Effect of low doses of lipopolysaccharide prior to ozone exposure on bronchoalveolar lavage. Differences between wild type and surfactant protein A-deficient mice

Rizwanul Haque, Todd M. Umstead, Kwangmi Ahn, David Phelps, Joanna Floros

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7 Scopus citations

Abstract

Background: Several aspects of the inflammatory response to a single insult, i.e., exposure to 2 ppm of ozone (O3) for 3 h or 6 h, are less pronounced in surfactant protein A deficient (SP-A -/-) mice (KO) than in wild type mice (WT). It was hypothesized that a mild insult, specifically low doses of lipopolysaccharide (LPS), would adversely affect host defense and differentially potentiate O3-induced injury in WT and KO mice. Methods: WT and KO mice were treated with different doses of LPS or LPS (2 ng) + O3 (2 ppm) or filtered air (FA) for 3 h, then sacrificed 4 h following exposure (O3, FA) or 20 h after LPS treatment alone. Several endpoints of inflammation were measured in bronchoalveolar lavage (BAL). Results: 1) At 20 h after LPS treatment alone, both WT and KO mice exhibited signs of inflammation, but with differences in the macrophage inflammatory protein 2 (MIP-2) response pattern, total cells (at 0.5 ng LPS) and basal levels of oxidized protein and phospholipids; 2) After LPS + O3, KO compared to WT showed decrease in polymorphonuclear leukocytes (PMNs) and MIP-2 and increase in phospholipids, and after LPS + FA an increase in total cells; 3) WT after LPS + FA showed an increase in SP-A with no further increase after LPS + O3, and an increase in oxidized SP-A dimer following O3 or LPS + O3. Conclusions: LPS treatment has negative effects on inflammation endpoints in mouse BAL long after exposure and renders KO mice less capable of responding to a second insult. LPS and O3 affect SP-A, quantitatively and qualitatively, respectively.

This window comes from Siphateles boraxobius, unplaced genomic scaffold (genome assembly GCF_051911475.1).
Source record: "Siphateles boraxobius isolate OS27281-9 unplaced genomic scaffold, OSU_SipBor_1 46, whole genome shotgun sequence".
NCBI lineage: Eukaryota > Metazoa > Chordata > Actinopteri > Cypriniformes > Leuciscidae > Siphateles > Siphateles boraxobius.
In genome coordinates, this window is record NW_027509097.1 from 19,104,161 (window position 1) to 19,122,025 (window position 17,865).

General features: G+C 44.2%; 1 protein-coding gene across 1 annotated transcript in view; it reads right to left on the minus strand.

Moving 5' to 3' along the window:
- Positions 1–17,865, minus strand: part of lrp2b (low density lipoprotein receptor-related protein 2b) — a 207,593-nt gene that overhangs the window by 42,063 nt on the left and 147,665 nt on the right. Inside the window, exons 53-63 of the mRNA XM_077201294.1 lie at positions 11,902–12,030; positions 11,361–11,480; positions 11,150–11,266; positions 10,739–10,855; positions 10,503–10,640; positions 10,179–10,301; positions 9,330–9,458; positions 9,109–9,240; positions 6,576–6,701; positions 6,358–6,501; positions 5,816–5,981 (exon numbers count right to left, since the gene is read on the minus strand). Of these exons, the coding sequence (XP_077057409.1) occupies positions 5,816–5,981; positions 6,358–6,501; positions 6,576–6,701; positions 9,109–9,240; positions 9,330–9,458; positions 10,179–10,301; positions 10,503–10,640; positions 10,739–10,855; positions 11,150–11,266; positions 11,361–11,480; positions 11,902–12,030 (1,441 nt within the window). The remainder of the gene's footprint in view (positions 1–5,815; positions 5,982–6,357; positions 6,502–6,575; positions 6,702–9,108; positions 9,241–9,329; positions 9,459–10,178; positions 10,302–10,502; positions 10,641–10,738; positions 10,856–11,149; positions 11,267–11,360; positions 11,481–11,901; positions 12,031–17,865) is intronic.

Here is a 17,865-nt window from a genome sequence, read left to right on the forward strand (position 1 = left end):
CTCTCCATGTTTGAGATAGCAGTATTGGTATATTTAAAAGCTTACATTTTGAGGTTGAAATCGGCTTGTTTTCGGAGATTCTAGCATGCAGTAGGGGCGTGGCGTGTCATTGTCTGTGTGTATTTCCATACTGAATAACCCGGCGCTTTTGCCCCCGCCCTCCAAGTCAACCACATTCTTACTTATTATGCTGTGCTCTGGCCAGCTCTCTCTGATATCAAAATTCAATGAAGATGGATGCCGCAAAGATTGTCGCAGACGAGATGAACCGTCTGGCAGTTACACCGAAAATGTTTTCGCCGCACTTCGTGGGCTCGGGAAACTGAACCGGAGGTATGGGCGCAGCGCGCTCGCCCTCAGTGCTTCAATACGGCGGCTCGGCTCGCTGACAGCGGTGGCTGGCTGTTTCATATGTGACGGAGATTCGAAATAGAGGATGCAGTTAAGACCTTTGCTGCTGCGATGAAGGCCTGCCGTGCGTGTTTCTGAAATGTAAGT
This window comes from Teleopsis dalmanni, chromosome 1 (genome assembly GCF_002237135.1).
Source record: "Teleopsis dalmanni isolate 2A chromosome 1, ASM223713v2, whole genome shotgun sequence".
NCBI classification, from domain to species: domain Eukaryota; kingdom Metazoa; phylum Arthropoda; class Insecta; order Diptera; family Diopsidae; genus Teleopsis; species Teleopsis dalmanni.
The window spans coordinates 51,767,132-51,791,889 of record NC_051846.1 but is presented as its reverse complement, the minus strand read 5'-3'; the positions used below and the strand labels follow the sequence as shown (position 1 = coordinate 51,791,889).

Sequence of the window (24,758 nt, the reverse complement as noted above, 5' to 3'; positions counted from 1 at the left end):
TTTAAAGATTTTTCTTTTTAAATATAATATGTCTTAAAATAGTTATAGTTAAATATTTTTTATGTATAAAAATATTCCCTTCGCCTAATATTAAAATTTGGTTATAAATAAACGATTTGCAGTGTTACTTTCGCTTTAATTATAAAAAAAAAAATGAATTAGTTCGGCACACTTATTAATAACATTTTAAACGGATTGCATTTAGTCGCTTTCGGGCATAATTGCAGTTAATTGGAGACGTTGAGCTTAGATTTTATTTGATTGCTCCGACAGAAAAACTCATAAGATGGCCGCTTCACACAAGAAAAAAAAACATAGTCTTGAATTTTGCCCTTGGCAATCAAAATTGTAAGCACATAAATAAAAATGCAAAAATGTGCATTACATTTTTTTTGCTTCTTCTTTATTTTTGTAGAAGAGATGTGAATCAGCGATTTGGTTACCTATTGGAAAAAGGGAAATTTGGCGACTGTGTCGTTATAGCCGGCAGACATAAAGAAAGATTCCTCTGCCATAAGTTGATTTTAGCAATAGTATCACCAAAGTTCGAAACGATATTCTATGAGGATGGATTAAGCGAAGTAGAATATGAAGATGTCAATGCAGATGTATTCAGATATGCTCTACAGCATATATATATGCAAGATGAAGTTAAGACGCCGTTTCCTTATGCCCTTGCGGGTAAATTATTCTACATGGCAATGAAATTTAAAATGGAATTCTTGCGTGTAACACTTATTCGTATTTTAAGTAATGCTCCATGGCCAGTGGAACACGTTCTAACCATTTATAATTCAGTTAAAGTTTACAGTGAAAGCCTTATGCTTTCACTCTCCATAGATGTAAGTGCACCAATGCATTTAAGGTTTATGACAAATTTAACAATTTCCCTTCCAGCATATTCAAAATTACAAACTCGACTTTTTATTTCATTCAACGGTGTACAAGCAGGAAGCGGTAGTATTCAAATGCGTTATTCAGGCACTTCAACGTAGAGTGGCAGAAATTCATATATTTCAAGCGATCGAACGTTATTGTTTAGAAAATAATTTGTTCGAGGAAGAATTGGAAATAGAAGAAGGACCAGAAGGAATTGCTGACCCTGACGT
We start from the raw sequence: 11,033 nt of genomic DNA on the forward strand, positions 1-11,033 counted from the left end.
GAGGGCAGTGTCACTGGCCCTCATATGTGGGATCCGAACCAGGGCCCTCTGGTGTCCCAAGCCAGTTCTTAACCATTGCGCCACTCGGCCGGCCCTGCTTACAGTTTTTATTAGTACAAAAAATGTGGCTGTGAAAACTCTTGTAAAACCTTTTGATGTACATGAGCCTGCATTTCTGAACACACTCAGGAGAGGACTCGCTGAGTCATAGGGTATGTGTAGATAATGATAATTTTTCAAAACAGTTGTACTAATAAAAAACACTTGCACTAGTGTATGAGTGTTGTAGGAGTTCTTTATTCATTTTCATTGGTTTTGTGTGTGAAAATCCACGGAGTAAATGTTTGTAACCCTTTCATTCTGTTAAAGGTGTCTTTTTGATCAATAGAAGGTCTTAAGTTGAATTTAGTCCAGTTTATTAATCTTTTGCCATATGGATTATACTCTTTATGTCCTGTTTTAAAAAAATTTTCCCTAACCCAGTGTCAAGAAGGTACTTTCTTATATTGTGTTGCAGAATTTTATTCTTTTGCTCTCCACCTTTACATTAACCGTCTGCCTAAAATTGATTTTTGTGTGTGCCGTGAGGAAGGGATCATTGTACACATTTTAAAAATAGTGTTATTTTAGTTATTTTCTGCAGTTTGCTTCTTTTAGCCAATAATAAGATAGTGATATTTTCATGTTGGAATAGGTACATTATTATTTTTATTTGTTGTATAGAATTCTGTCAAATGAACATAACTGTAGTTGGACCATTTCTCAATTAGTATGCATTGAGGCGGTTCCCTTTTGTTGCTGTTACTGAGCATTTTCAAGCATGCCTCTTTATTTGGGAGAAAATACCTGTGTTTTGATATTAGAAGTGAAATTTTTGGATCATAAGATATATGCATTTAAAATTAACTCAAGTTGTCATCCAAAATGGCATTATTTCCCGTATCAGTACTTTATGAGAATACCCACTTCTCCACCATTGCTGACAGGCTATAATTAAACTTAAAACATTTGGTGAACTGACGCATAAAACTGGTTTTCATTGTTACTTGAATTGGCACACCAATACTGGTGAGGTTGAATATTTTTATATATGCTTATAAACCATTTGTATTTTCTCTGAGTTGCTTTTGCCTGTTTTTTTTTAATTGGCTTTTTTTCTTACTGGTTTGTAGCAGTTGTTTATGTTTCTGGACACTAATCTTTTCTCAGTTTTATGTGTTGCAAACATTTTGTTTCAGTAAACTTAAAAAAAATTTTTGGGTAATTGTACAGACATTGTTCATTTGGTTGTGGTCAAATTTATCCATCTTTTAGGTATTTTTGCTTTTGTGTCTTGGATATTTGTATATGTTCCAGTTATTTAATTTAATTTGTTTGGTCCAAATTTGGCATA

Original languageEnglish (US)
Pages (from-to)143-155
Number of pages13
JournalPneumon
Volume22
Issue number2
StatePublished - Oct 21 2009

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All Science Journal Classification (ASJC) codes

  • Pulmonary and Respiratory Medicine

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